You probably assume I didn't like this book because my review isn't exactly praising the book.  But I do have to say that I enjoyed reading it and plan to read the third.  I don't think it was that interesting as a whole, but it held my attention until about the last 100 pages.  Something was almost always happening, which was why I could tolerate it.  Also, the writing was pretty good.  There were some stylistic things I didn't like, but that's just me.  I personally think she uses the word "as" too much but I don't think that's really something to complain about.  As a whole, the writing portrayed what it was supposed too in an interesting way.  There were some places where I would have preferred a little more description, but that was about it.  Overall, the tone and style matched the subject matter and age group the book was targeting.  In general, I also liked the characters and whatever was happening at the moment.  More happened than I explained and what actually happened was interesting enough. It was exciting, if a little predictable, but still enjoyable.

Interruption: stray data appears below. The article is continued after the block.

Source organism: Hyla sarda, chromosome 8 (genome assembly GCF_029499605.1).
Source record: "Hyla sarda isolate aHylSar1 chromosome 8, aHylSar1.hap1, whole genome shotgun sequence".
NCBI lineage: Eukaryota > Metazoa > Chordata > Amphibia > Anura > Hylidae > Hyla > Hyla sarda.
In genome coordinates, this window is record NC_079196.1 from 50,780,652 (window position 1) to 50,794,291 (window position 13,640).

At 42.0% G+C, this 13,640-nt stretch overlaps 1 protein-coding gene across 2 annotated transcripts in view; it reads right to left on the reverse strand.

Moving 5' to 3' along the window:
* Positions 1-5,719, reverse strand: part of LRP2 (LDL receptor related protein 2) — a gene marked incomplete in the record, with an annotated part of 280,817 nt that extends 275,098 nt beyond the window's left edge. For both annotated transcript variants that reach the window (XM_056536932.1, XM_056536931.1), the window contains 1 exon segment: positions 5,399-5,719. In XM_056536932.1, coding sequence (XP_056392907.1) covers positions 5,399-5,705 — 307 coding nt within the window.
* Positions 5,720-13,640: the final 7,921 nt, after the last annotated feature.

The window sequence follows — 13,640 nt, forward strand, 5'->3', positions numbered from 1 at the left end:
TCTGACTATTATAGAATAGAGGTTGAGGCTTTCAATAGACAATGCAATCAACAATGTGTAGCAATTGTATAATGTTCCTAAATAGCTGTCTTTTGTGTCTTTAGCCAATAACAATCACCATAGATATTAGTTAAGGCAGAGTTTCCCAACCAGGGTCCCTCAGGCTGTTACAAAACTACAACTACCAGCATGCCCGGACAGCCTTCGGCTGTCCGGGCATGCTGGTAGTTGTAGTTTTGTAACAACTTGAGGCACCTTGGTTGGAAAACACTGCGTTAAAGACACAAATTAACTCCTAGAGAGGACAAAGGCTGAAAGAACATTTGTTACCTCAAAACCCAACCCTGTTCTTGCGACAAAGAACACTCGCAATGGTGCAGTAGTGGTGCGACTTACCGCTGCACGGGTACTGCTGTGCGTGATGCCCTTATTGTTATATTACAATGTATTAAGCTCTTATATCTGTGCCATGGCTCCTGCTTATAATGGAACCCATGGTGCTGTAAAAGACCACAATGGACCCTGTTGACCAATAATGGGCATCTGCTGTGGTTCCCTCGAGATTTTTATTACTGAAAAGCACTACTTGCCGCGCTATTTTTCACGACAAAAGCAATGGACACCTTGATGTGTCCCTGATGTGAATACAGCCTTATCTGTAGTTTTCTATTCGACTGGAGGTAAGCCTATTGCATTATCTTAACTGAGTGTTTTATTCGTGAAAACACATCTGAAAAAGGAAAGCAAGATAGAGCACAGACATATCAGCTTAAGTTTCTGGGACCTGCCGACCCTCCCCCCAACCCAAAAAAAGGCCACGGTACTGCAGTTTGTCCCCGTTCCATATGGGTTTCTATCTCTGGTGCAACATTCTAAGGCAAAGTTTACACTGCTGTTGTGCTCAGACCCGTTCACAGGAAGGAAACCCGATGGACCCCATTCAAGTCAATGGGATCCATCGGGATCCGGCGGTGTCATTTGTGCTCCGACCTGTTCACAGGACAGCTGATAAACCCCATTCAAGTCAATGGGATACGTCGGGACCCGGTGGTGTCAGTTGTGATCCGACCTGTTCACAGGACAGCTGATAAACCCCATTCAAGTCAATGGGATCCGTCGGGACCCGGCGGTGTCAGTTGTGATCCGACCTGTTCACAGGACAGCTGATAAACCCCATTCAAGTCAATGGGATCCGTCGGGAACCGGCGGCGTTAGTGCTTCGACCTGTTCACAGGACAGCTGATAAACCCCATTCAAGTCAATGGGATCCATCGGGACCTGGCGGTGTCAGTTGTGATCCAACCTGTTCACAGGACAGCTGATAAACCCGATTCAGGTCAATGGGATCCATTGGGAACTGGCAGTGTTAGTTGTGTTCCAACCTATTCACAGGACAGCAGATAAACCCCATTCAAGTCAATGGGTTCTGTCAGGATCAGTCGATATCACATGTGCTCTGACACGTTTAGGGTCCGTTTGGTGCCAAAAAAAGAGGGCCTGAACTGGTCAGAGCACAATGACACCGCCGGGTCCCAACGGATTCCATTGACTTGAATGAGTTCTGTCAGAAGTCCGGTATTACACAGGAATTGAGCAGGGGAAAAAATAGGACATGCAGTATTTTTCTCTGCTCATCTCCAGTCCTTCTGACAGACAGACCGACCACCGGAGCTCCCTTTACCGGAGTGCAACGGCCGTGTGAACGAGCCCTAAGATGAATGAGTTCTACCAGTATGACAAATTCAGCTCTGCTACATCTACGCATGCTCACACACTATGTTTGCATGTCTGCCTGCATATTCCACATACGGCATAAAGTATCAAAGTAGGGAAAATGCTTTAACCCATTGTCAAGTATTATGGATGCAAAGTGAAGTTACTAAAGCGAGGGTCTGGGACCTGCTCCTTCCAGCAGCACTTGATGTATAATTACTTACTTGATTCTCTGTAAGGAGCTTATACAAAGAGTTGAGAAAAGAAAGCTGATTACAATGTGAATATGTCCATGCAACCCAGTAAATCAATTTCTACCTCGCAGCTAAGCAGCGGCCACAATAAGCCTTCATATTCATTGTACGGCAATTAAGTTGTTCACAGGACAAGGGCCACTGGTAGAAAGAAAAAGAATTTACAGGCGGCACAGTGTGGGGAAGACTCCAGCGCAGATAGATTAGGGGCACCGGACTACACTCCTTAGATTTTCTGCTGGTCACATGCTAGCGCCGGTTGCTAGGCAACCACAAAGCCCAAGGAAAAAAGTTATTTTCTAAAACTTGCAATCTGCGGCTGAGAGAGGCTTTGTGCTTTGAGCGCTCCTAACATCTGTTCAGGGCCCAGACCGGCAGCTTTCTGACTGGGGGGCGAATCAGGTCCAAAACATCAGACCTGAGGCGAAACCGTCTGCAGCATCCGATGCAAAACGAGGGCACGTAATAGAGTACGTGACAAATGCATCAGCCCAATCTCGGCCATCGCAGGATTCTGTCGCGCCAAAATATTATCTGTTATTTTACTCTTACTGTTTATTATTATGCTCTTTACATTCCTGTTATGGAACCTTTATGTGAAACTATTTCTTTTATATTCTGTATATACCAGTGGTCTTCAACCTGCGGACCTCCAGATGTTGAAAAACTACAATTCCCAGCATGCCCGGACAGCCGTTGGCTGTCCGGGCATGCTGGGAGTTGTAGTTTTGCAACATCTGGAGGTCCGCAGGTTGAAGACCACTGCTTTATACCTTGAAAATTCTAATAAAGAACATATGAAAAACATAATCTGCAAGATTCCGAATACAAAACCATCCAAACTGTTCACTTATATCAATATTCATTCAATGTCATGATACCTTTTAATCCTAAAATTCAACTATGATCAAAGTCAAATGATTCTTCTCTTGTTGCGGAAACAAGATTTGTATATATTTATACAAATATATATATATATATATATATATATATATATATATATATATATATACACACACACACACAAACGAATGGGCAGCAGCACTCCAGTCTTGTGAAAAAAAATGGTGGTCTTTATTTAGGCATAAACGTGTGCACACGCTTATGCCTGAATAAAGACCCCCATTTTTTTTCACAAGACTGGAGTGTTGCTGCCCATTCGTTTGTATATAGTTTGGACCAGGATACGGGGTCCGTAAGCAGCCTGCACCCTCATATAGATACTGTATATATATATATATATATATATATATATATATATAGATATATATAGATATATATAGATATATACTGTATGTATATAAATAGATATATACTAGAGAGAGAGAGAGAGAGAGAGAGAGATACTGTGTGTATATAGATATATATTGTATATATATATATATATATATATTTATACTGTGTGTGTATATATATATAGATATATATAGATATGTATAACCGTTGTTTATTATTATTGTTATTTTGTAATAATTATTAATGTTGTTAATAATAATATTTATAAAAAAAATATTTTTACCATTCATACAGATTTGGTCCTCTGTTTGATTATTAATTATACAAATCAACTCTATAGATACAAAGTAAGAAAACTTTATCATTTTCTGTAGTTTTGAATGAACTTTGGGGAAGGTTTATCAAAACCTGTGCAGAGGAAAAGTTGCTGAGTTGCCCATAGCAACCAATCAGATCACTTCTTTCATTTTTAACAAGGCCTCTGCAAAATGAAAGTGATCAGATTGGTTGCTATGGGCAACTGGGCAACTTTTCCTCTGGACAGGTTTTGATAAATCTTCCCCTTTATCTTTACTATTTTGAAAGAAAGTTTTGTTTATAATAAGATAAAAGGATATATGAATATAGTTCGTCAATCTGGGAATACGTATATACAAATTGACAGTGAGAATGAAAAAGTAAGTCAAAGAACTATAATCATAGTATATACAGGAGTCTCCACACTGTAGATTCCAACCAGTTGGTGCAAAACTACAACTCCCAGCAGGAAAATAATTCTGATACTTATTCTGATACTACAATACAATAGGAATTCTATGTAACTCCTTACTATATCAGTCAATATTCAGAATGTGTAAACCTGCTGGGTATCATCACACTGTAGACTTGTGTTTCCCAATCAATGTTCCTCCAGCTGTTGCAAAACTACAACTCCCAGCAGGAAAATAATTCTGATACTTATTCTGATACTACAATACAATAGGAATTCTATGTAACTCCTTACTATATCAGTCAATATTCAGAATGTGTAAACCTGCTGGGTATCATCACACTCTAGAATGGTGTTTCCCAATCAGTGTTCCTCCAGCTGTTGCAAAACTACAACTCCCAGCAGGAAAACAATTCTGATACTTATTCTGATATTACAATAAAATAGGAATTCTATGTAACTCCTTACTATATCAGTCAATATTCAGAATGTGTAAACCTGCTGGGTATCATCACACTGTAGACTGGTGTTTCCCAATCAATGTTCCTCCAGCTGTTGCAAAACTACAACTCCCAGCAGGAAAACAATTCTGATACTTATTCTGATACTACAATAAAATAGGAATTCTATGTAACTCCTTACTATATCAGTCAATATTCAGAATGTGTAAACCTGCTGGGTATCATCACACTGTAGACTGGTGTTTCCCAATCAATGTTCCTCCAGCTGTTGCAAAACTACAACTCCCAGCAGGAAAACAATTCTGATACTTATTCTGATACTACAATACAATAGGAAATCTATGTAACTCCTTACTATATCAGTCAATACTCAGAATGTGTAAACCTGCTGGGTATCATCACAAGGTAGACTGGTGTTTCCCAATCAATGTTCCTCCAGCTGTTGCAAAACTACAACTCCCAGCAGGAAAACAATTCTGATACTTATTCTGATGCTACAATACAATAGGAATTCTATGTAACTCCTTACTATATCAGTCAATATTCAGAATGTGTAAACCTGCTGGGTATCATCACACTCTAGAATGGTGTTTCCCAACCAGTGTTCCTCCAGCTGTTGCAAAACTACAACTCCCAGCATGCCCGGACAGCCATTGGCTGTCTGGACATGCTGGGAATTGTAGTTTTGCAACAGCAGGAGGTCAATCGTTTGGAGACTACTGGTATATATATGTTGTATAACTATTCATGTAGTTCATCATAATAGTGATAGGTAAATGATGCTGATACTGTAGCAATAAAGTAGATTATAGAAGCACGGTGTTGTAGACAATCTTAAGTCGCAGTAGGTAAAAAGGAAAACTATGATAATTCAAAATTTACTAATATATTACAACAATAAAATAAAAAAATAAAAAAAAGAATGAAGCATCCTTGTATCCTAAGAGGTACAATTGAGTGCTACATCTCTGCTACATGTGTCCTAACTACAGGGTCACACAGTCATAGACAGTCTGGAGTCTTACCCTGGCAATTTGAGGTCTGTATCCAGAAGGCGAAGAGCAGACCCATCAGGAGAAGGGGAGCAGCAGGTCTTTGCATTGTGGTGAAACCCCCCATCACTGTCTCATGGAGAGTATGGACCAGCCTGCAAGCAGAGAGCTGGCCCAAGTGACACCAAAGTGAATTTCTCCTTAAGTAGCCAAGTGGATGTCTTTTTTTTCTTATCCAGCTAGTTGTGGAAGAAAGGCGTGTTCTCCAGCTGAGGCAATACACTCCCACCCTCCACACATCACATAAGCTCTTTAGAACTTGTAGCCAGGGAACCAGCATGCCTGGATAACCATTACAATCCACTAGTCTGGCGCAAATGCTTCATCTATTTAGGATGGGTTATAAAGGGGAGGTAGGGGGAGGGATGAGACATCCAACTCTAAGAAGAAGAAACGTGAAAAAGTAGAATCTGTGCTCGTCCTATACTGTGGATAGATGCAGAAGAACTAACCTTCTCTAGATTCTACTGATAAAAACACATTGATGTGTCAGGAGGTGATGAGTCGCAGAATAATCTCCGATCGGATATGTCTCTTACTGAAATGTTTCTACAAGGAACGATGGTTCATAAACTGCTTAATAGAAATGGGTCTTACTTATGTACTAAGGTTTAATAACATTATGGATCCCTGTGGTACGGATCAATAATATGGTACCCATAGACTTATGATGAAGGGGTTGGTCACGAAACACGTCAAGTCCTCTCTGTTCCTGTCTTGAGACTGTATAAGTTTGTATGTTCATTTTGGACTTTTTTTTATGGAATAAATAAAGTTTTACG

I'd say this book (Renegade, that's the book I'm actually reviewing) is like chicken.  It's a pretty generic flavor and a lot of people say "tastes like chicken" about other things.  That doesn't always means its bad, it's just nothing special.  This book is a 2.5.  Strong in some ways, weak in others.  Enjoyable to read but not super exciting either.